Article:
Special Adviser to the Australian Government on Low Emissions Technology, Dr Alan Finkel, gave the opening address on the industry day at the 2021 UNSW Energy Future Conference. The conference took place between 18–20 October 2021.
It brought together scientists, engineers, academics, investors, industry and policymakers. They discussed emerging technologies across the hydrogen value chain, including:
- hydrogen production and conversion, storage, distribution, safety and standards, and applications
- unseen challenges with establishing the hydrogen economy including environmental issues, water supply and social acceptance.
Dr Finkel’s opening address covered:
- the importance of technology in tackling climate change
- government policies and programs such as the Technology Investment Roadmap and international low emissions technology partnerships
- the opportunities for Australia in new and emerging technologies
- some recent analysis on different production methods for hydrogen
- the importance of a robust certification scheme for an effective hydrogen value chain.
Rose, thank you so much for those kind words of introduction, and the answer to your question is that I did - I bought a Tesla back in 2015 and had it delivered to Canberra for those five years, and now as soon as we come out of lockdown I'm waiting for Toyota to deliver a Toyota Mirai which is a pure hydrogen-powered car.
Getting on with the formal part of the talk I'd like to speak to you today about the promise of hydrogen, the challenges, and some of the policy support that's available so that we can most smoothly unlock the potential.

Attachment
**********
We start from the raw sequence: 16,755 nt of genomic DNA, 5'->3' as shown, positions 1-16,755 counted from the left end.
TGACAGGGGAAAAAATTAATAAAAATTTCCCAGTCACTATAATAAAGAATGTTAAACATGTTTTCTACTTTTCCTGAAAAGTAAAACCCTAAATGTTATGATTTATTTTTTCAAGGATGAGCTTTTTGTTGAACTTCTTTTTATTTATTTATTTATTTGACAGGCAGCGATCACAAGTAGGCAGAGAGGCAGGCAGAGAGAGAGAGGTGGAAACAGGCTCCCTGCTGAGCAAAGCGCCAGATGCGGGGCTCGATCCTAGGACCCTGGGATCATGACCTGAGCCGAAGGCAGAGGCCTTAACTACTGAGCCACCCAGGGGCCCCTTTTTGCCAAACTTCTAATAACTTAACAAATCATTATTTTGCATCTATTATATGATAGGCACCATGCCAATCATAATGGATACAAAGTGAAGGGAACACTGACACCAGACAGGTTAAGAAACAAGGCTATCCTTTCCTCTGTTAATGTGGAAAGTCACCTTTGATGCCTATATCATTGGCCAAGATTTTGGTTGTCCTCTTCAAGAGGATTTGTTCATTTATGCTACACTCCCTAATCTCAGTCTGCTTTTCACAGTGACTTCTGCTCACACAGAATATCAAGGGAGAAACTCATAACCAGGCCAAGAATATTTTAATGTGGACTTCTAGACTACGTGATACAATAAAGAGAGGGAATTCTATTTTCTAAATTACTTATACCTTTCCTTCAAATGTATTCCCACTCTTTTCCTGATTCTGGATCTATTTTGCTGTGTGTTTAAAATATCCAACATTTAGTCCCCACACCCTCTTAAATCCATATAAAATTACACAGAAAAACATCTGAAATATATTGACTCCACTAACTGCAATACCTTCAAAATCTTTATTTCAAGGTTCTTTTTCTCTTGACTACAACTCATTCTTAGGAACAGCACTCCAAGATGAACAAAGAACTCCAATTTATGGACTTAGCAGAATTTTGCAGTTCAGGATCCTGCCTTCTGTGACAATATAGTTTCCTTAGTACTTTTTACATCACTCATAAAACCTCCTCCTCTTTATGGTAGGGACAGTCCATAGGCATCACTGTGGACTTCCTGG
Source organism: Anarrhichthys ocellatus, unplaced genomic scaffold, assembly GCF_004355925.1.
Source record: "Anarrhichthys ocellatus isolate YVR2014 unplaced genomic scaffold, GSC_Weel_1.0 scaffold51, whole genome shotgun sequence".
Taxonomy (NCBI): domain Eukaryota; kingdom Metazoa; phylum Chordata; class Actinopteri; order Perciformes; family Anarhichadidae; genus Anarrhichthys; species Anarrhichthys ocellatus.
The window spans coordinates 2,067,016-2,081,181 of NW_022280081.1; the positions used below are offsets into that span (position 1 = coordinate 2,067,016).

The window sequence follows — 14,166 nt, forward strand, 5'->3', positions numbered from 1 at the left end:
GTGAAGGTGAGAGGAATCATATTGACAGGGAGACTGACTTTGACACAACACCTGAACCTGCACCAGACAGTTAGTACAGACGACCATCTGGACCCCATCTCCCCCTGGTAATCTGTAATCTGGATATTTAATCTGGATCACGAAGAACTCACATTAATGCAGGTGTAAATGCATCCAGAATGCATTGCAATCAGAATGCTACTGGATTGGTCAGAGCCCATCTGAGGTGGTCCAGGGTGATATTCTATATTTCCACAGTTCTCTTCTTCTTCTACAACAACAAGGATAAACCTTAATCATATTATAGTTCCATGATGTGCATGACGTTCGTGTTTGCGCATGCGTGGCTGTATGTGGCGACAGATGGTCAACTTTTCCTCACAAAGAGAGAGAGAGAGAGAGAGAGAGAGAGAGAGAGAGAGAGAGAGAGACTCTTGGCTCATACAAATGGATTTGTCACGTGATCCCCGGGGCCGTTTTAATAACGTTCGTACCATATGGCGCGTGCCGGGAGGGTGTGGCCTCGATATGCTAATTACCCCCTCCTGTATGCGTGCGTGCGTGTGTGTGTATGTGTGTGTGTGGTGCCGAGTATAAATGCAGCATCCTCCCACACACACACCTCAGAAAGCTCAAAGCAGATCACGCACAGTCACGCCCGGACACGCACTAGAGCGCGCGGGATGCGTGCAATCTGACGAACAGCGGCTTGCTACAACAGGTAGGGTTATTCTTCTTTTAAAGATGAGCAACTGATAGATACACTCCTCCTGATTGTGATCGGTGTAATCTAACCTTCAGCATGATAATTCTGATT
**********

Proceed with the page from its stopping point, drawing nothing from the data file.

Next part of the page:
Now you all know why we're doing this – the problem is very clear, the IPCC and scientists for decades now have been warning us about the global warming consequences to climate change. The reason why we're undergoing global warming which leads to climate change is also to a large extent very very clear, and it's carbon dioxide into the atmosphere, it's carbon dioxide equivalents like methane and nitrous oxide.
But when you're looking at total greenhouse gases either globally or in Australia, you see a pie chart pretty much like this with nearly three quarters of the emissions into the atmosphere, total greenhouse gas emissions into the atmosphere a result of energy - energy from burning fossil fuels – coal, oil, and gas.
So the simplest thing of course is just to cut back dramatically on our use of energy, but I put to you that's not going to happen. Can we eliminate it? So think about our modern civilization. If we took away medicine, we didn't have modern medicine, you don't have to go far – that's a picture from the enlightenment era, only 150 years ago – if you went back 150 years ago, it's as if medicine didn't exist. If you took away modern education, you'd go back further to the middle medieval era about a thousand years ago.
But if you take away our managed energy supply, it's literally back to the stone age for us. So we're not going to achieve the cutbacks we need on emissions simply by dramatically reducing energy supply demand, in fact it will go the other way as people emerge from poverty.
Now if you look at the history of the modern energy supply, it starts around about 250 years ago where we went from just using wood and cow manure and things like that, peat and scrapings to create a fire, to the use of coal. The use of coal in abundance transformed our society and hence we have the term ‘the industrial revolution’. It gave us a high density, transportable, manageable fuel.